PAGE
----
The answer is “No.” And many people wonder why. I have met many men who would gladly serve as deacons, but they cannot promise to remain unmarried if their wife should die. Most cogently say, “How could I deny my children a women who would love them as their mother did if she died? They would need a new Mom.”
It is little known, but a married deacon whose wife dies can petition Rome for permission to remarry. See Deacon Greg Kandra’s cogent comments on this issue.
On some different lines, a married protestant minister can now be ordained a deacon and then a priest. His wife and children attend his ordinations. There are dozens of such married priests serving in the Roman Catholic church in the USA today who converted from the Anglican Church. Yet, a Catholic who has served as a married deacon for decades can not presently offer himself to serve the Catholic community as a priest. Many people find this state of affairs confusing, contradictory and confounding.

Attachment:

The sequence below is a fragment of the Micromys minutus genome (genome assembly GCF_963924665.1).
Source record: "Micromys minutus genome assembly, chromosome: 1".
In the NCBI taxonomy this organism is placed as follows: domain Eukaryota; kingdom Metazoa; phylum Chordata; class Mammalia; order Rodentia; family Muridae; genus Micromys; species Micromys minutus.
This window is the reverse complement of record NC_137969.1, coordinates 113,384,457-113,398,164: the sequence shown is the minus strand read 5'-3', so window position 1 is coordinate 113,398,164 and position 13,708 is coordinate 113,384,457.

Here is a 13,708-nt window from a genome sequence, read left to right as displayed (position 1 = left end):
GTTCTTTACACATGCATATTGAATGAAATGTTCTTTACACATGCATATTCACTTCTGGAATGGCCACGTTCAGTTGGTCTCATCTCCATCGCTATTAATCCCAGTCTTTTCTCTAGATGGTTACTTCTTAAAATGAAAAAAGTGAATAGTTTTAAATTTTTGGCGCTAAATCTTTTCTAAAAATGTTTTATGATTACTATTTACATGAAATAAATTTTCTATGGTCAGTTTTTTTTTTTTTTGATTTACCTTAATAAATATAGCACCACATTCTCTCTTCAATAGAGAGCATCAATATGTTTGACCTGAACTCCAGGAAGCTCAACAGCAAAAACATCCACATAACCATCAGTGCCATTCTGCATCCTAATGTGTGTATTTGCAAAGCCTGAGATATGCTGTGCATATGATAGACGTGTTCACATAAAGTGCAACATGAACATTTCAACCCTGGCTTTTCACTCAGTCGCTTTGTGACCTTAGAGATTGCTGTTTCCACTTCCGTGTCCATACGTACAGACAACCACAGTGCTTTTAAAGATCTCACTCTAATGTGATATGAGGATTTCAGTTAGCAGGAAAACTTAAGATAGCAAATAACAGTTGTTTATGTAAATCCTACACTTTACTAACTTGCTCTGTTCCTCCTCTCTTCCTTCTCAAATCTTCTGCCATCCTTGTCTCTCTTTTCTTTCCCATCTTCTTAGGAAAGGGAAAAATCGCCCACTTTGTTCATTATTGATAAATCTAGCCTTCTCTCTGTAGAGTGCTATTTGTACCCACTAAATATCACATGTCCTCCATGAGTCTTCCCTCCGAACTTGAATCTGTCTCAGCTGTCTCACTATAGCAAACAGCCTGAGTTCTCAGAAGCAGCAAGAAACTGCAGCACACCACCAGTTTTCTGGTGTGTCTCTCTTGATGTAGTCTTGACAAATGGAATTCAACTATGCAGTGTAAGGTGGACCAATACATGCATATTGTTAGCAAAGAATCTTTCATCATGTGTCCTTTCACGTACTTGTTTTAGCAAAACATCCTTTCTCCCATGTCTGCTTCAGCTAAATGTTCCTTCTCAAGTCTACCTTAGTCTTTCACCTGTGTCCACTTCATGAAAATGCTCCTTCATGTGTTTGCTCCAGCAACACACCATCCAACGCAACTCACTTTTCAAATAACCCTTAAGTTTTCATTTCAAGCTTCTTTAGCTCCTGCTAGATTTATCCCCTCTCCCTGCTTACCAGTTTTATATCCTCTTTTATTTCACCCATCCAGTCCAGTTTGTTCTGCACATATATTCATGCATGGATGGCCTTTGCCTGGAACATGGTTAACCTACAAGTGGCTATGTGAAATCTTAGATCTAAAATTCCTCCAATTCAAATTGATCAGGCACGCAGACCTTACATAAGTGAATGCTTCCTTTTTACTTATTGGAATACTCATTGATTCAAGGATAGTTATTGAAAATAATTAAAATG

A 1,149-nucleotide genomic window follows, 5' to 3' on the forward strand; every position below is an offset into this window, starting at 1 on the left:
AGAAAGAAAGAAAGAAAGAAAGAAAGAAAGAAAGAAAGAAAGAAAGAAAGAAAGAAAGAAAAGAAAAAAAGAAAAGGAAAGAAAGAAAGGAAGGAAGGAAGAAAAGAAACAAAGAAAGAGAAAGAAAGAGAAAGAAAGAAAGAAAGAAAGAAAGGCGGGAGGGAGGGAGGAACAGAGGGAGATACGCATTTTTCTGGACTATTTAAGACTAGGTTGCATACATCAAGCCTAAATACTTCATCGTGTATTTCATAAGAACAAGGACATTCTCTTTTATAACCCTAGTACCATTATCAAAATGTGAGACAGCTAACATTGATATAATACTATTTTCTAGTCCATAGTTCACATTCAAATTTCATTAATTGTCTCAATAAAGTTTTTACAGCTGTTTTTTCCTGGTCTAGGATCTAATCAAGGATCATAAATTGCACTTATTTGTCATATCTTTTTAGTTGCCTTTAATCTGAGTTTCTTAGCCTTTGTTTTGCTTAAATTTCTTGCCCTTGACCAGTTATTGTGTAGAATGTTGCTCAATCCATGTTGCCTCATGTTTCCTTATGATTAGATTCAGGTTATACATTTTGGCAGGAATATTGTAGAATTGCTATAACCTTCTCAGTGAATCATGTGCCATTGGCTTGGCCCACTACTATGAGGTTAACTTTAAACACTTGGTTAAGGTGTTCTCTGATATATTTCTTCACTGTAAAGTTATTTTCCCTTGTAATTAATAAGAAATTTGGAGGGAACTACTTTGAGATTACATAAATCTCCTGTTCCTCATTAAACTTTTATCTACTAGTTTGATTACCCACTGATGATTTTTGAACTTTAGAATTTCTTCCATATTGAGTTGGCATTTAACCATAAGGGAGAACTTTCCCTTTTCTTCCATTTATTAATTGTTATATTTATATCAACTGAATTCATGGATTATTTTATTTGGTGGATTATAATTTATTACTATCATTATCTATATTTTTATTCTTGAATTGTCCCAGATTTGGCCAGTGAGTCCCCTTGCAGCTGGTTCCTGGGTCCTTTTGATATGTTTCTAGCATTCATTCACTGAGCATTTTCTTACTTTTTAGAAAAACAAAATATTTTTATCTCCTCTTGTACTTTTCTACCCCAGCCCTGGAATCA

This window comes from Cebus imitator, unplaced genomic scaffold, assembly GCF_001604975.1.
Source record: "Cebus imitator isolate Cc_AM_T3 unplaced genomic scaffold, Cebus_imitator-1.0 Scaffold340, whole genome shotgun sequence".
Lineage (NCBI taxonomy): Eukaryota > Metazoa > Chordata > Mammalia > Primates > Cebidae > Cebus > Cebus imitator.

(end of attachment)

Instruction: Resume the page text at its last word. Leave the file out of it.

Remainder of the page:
In 1965 there were 58,362 priests in the USA. In 2010 there are 39,993. There are 16,649 deacons where as in 1965 there were none (the Diaconate wasn’t yet restored). There are 17,958 parishes (more than there are McDonald’s) in the USA and 3,400 lack a resident pastor.
Most priests are in their 60s and 70s. Many theologians and even Bishops believe that many of our “permanent” deacons could easily be ordained and serve as priests, thus responding to the looming Eucharist shortage we have now and the lack of Eucharist in many areas we will face as half the priests presently serving will retire in the next decade or so. Presently, however, that option does not exist.